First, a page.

Home' FLEXO Magazine : October 2014 Contents Second, we noted that polymer versus elastomer plates had very
different coefficients of thermal expansion. Polymer tended to be
more sensitive to thermal expansion than elastomer. Below room tem-
perature, a 61-in. polymer plate mounted to a core tended to contract
(and/or correspondingly expand) around 0.003-in. per degree Fahren-
heit, while a 61-in. elastomer tended to contract around 0.001-in. per
degree Fahrenheit. Standard 0.25 undercut was used. Polymer plates
had a 0.015-in. stickyback, a 0.040-in. base and a 0.067 -in. plate.
BELOW & ABOVE ROOM TEMPERATURE
Third, the thermal expansion characteristics of sleeves and plates did
not appear to be linear across all temperature ranges. What we noticed
was that from 29 degrees Fahrenheit to room temperature (72 degrees
Fahrenheit), thermal expansion of plates and sleeves appeared to
be fairly consistent. However, as materials were heated above room
temperature, we found they did not expand at the same rate they con-
tracted. Above room temperature, a 61-in. polymer mounted to a core
tended to expand 0.0015-in. per degree Fahrenheit, while elastomer
tended to expand 0.0005-in. per degree Fahrenheit. The expansion
numbers were not nearly as consistent as the contraction numbers.
Fourth, sleeve sizes of 48-in. or more seemed to expand the same
per degree as sleeves of 51-in., 53-in. and 61-in. This supports a
hypothesis that after a certain length, elastomer or polymer adhered
to a fiber core, has finite expansion capabilities and, with elastomers,
the rate of contraction is 0.001-in. per degree Fahrenheit, regardless
of whether a sleeve is 51-in. or 61-in. (20 percent longer). This is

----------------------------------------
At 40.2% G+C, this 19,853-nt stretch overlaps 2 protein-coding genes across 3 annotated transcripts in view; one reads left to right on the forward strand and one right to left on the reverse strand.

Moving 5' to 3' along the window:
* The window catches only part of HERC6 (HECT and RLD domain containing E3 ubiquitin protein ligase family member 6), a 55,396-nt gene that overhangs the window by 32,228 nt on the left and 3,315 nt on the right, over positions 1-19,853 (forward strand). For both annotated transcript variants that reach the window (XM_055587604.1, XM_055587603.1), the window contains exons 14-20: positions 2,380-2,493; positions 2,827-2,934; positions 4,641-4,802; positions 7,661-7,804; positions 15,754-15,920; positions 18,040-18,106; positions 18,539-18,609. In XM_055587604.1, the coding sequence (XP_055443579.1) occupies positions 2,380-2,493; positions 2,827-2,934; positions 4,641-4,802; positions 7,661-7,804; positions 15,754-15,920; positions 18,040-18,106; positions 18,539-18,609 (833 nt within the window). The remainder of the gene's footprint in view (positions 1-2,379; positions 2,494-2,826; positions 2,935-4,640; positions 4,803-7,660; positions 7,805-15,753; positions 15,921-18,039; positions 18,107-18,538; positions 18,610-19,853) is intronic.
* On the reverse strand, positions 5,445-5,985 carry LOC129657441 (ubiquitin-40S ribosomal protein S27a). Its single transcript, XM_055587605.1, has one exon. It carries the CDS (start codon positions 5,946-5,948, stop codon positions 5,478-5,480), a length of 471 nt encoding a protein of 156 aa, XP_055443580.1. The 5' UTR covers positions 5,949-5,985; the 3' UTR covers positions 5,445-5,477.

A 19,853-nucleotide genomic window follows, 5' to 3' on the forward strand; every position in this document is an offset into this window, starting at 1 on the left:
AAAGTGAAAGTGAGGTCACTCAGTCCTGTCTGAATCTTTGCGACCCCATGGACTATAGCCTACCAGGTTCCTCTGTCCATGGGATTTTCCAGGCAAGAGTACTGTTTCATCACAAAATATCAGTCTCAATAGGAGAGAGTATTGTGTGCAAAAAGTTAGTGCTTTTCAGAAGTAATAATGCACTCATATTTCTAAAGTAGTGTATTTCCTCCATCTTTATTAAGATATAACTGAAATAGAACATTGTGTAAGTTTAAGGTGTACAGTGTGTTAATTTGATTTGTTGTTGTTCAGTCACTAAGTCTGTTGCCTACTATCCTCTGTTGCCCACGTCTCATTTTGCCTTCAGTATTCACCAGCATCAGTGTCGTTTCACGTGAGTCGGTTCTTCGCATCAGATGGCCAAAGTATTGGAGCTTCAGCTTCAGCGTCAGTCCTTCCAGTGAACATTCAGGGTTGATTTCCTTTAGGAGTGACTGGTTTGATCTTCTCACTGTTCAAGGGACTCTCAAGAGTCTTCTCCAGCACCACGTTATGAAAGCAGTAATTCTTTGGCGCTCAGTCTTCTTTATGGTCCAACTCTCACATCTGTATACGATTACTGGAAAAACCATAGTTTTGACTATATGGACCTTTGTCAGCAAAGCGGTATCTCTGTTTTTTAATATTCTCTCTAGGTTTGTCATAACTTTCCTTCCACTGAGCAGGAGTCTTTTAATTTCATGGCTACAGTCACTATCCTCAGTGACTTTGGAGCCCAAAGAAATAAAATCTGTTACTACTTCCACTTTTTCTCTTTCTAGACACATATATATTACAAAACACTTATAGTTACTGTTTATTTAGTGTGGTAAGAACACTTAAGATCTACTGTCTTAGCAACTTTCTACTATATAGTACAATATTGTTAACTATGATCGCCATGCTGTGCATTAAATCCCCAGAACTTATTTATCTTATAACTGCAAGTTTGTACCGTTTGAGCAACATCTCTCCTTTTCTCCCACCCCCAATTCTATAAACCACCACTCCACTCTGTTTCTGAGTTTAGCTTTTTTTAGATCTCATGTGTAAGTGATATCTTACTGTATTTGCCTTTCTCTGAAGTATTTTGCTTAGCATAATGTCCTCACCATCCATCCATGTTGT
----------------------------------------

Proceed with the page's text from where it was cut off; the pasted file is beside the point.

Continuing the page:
clearly an area that requires more study, as much of this was based
on rough estimates.
The previous two observations would support a hypothesis that the
strain of the material being bound to the fiber core has a limiting
effect on how much the elastomer or polymer can contract or expand,
and has a limiting effect above and below room temperature.
TIME TO RETURN “TO SPEC”
Another observation that was readily apparent, was that it took much
less time for polymer plates and sleeves to return to ambient tem-
perature than it did for elastomer sleeves. This is due to two reasons
that both have to do with Specific Heat Capacity (commonly called
“Specific Heat”)—the amount of heat per unit of mass (or volume)
required to raise the temperature of a material by one degree. Specific
heat is usually measured in joules per kilogram per degree Kelvin, J/
kg-K, or kilojoules per kiloliter per degree Kelvin 103 J/m3-K .
The first reason polymer plates contract and expand more quickly is
that polyester, the base for most photopolymer sleeves and plates, has
a lower specific heat than EPDM elastomer (1 kJ/kg-K versus 2 KJ/
kg-K). It takes more energy to increase the temperature of elastomer.
Again, this is general, as EPDM and photopolymer formulations for
flexography are proprietary.
The second reason is that elastomer sleeves usually have much thicker
walls, which means there is more material to return to temperature.
As can be seen from the formulation for specific heat, the more mate-
rial you have, the more energy it requires to raise its temperature—it
takes longer to return to room temperature.
In our observations, it took most elastomer sleeves 12 hours to come
back to spec, while it took polymer only three hours. Fiberglass cores
took two hours to come back to spec. It is important to note that
“back to spec” means the material returned to its room tempera-
ture dimensions or file dimensions. We did not base this timeframe
off a measure of temperature, because only the surface heat of the
elastomer sleeve could be measured. We believe that a “return to spec”
meant that the sleeve’s core temperature, not just the surface reading
had returned to 72 degrees Fahrenheit. More study is needed and
ways to measure the core temperatures of sleeves is something that
manufacturers may want to examine.
There is still much to learn when it comes to how thermal expansion
affects polymer plates and sleeves. We feel that this rough study is just
In this time lapse, the sleeve was photographed every minute for 40 minutes,
cooling down to room temperature via convection (the air of the room in
contact with the solid sleeve). Note that the ends cool faster than the middle,
and that even after 40 minutes, the sleeve is not down to room temperature.
60 FLEXO | OCTOBER 2014
Links Archive September 2014 November 2014 Navigation Previous Page Next Page